Play testing

Designing Games for Non-Gamers: Rapid Prototyping as a Design Methodology by Dennis Paiz-Ramirez, Sarah Chu, Allison Salmon, and Belinda Gutierrez

A short but good read. I photocopied it and handed it out to the GameOn team. Playtesting has such a nicer sound than usability testing. Below are some of the what I considered the best takeaways.

  • Quick prototypes paired with frequent playtests allowed us to address any misconceptions we had about our target audience.
  • Questions we asked during playtesting were: 1 - Can players determine the goal of the game? 2 - Does the game retain players' interest? 3 - Do game scenarios make sense?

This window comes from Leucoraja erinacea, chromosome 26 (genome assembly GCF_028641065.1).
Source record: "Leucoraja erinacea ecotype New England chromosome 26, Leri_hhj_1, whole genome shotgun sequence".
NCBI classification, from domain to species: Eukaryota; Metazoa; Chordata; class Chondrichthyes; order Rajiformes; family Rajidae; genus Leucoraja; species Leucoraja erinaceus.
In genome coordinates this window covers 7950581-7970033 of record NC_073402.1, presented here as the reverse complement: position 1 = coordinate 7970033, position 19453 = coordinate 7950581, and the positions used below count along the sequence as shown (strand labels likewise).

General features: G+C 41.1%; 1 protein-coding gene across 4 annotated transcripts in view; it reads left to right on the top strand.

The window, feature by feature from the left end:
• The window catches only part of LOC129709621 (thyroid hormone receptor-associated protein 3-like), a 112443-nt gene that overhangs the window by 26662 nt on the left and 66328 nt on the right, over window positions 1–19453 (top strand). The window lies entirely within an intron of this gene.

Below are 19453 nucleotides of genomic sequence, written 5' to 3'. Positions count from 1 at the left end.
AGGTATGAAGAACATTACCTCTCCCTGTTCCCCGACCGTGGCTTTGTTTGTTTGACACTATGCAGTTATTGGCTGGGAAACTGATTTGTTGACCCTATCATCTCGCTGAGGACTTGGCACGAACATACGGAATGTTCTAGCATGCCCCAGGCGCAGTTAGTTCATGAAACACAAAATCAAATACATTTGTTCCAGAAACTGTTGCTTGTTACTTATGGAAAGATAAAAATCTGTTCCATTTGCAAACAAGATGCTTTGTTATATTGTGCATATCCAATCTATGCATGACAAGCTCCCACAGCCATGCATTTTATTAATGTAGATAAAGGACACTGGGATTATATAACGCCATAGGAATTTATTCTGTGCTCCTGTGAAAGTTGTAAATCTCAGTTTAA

• Tutorials: we gave players information about the interface as it became necessary for gameplay.
  • We learned that the tutorial should be explicit about what players can do in the game and should explain what happens when a player performs a game action. We also need to allow users to skip the tutorial and explore the game if they feel comfortable doing so.
  • Keep [tutorial] content focused on the goal of the game.
  • Highlight the game's main goal first.
  • Conduct frequent playtests.

Referenced
User Experience, Volume 10, Issue 4, 4th Quarter 2011 www.UsabilityProfessionals.org
p 11-13

Printed from: http://tibetantailor.com/?p=2526 .
© Dennis Schleicher Jr 2017.

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